Vegetarianism and Social Desirability Bias
By Bryan Caplan
Economists love to dismiss surveys: “You can’t believe what people say. You have to look at what they actually do.” Yet we rarely bother to actually demonstrate the unreliability of surveys. Economists may be pleased to know, then, that two big surveys demonstrate a massive gap between words and deeds. The topic: vegetarianism:
The reason for the widespread but mistaken belief that America is rapidly going veg is the mismatch between what people say they eat and what they actually
eat. Take a 2002 Times/CNN poll on the eating habits of 10,000
Americans. Six percent of the individuals surveyed said they considered
themselves vegetarian. But when asked by the pollsters what they had
eaten in the last 24 hours, 60% of the self-described “vegetarians”
admitted that that had consumed red meat, poultry or fish the previous day. In another survey,
the United States Department of Agriculture randomly telephoned 13,313
Americans. Three percent of the respondents answered yes to the
question, “Do you consider yourself to be a vegetarian?” A week later
the researchers called the participants again and this time asked what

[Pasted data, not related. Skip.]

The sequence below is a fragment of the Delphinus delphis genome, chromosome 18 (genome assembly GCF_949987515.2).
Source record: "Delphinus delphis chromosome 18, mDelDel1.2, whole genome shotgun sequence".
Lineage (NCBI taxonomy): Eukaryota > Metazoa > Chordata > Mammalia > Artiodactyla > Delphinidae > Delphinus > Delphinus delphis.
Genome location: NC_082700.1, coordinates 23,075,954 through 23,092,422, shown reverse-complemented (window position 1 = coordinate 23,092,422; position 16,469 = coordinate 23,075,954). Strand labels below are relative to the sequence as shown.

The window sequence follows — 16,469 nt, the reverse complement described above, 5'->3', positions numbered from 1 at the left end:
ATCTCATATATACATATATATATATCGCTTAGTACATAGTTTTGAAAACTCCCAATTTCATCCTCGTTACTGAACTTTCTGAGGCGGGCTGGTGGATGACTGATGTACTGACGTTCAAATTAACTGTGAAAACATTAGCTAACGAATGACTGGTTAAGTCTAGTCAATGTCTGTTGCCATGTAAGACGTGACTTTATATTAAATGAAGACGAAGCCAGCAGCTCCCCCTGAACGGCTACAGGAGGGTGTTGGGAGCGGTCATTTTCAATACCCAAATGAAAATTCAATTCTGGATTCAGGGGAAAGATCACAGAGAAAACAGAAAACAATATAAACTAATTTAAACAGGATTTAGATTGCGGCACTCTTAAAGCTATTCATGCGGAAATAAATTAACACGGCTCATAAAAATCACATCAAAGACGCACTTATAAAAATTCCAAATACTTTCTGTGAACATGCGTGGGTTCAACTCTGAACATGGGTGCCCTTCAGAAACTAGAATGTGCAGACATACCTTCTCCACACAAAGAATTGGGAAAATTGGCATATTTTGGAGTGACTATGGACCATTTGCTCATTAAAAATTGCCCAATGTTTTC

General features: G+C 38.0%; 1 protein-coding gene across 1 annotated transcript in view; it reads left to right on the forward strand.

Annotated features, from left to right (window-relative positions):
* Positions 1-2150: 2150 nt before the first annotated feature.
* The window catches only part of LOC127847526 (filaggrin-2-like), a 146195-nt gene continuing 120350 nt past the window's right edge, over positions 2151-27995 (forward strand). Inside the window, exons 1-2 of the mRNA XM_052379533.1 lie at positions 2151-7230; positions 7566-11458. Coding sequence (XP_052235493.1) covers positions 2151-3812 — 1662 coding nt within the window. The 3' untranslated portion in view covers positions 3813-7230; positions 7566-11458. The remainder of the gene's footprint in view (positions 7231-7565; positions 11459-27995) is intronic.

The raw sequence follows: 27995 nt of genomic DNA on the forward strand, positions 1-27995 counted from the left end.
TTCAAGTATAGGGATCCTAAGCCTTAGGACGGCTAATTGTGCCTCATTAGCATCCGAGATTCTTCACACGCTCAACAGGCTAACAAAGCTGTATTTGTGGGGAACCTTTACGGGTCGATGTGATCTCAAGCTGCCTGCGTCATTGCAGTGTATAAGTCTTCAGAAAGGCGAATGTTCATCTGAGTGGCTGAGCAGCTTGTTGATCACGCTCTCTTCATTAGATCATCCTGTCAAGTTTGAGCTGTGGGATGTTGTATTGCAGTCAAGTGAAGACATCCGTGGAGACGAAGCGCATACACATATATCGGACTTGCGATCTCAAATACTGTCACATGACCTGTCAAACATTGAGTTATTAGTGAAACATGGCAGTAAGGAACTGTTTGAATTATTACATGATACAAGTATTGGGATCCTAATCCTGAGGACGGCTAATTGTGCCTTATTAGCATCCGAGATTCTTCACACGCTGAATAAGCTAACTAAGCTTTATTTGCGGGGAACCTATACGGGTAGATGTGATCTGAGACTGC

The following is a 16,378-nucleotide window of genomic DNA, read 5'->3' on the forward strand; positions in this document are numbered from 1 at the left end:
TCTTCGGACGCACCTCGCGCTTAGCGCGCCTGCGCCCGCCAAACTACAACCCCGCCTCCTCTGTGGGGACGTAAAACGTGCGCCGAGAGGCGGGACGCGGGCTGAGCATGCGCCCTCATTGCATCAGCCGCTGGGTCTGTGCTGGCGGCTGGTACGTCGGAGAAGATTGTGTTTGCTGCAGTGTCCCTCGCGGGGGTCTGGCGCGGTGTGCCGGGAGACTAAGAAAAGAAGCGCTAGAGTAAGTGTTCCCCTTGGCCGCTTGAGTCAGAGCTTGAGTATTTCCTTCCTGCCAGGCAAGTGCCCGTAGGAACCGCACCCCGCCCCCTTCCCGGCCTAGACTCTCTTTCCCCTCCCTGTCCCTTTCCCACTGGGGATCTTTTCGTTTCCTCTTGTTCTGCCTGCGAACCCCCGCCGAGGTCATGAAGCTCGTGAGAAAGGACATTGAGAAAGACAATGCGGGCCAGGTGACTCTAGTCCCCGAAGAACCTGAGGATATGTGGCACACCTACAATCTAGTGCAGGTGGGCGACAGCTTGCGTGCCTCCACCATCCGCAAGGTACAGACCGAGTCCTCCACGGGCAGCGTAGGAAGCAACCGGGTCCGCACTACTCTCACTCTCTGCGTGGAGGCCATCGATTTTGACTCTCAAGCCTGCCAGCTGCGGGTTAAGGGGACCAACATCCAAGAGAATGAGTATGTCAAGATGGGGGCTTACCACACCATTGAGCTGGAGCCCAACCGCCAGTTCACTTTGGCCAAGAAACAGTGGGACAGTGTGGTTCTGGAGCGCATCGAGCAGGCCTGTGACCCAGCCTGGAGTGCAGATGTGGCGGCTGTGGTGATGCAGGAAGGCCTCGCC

they had eaten the day before. The results were even more dramatic than
the Times/CNN survey: this time 66% of the “vegetarians” had eaten
animal flesh in the last 24 hours.
Economists may be shocked by the sheer size of the word-deed gap. But do you know who won’t be? Psychologists. Despite economists’ stereotypes, psychologists aren’t just well-aware of the unreliability of mere words; they empirically study variation in the reliability of mere words. The vegetarian results are classic cases of what psychologists call Social Desirability Bias. (And, Robin might add, Construal Level Theory). Long story short: Many people see vegetarianism as a moral ideal, but bacon tastes good. In such situations, Social Desirability Bias leads human beings to say they do the right thing, but do what feels good.
The lesson, however, is not that all words are unreliable. After all, how did the surveys find out what people actually ate? By asking them. The lesson, rather, is that some words are better than others. If you ask people about their dietary philosophy, meat-eaters with vegetarian ideals will probably claim to be vegetarians. But if you ask people what they ate yesterday, they’ll probably tell you the truth.